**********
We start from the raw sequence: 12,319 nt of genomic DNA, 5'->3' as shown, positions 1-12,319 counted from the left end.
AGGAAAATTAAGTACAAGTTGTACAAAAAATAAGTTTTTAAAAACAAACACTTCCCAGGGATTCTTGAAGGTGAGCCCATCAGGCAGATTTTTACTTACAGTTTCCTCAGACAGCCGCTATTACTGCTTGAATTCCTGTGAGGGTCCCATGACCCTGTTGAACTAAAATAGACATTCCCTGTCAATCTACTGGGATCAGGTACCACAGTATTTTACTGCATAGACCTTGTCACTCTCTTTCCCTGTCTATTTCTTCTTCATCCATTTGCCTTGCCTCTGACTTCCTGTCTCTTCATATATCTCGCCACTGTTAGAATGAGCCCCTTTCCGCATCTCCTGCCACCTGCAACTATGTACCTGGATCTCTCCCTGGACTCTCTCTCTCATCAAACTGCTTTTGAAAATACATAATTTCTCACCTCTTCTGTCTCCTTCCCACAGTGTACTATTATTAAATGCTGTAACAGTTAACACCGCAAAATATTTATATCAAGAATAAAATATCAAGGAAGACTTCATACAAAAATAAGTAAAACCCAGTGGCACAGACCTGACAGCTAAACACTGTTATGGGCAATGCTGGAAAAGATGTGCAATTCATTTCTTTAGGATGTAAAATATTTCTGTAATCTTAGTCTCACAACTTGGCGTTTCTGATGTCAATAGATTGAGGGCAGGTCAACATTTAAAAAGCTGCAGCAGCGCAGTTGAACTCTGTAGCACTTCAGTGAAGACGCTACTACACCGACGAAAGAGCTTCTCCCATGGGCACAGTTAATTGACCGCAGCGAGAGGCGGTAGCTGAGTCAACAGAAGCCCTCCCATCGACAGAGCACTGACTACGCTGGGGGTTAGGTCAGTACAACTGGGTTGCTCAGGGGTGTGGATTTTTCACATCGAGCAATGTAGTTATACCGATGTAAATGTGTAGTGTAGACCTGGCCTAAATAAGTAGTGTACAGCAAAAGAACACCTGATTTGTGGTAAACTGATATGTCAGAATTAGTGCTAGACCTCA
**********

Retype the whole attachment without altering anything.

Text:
We start from the raw sequence: 12,319 nt of genomic DNA, 5'->3' as shown, positions 1-12,319 counted from the left end.
AGGAAAATTAAGTACAAGTTGTACAAAAAATAAGTTTTTAAAAACAAACACTTCCCAGGGATTCTTGAAGGTGAGCCCATCAGGCAGATTTTTACTTACAGTTTCCTCAGACAGCCGCTATTACTGCTTGAATTCCTGTGAGGGTCCCATGACCCTGTTGAACTAAAATAGACATTCCCTGTCAATCTACTGGGATCAGGTACCACAGTATTTTACTGCATAGACCTTGTCACTCTCTTTCCCTGTCTATTTCTTCTTCATCCATTTGCCTTGCCTCTGACTTCCTGTCTCTTCATATATCTCGCCACTGTTAGAATGAGCCCCTTTCCGCATCTCCTGCCACCTGCAACTATGTACCTGGATCTCTCCCTGGACTCTCTCTCTCATCAAACTGCTTTTGAAAATACATAATTTCTCACCTCTTCTGTCTCCTTCCCACAGTGTACTATTATTAAATGCTGTAACAGTTAACACCGCAAAATATTTATATCAAGAATAAAATATCAAGGAAGACTTCATACAAAAATAAGTAAAACCCAGTGGCACAGACCTGACAGCTAAACACTGTTATGGGCAATGCTGGAAAAGATGTGCAATTCATTTCTTTAGGATGTAAAATATTTCTGTAATCTTAGTCTCACAACTTGGCGTTTCTGATGTCAATAGATTGAGGGCAGGTCAACATTTAAAAAGCTGCAGCAGCGCAGTTGAACTCTGTAGCACTTCAGTGAAGACGCTACTACACCGACGAAAGAGCTTCTCCCATGGGCACAGTTAATTGACCGCAGCGAGAGGCGGTAGCTGAGTCAACAGAAGCCCTCCCATCGACAGAGCACTGACTACGCTGGGGGTTAGGTCAGTACAACTGGGTTGCTCAGGGGTGTGGATTTTTCACATCGAGCAATGTAGTTATACCGATGTAAATGTGTAGTGTAGACCTGGCCTAAATAAGTAGTGTACAGCAAAAGAACACCTGATTTGTGGTAAACTGATATGTCAGAATTAGTGCTAGACCTCA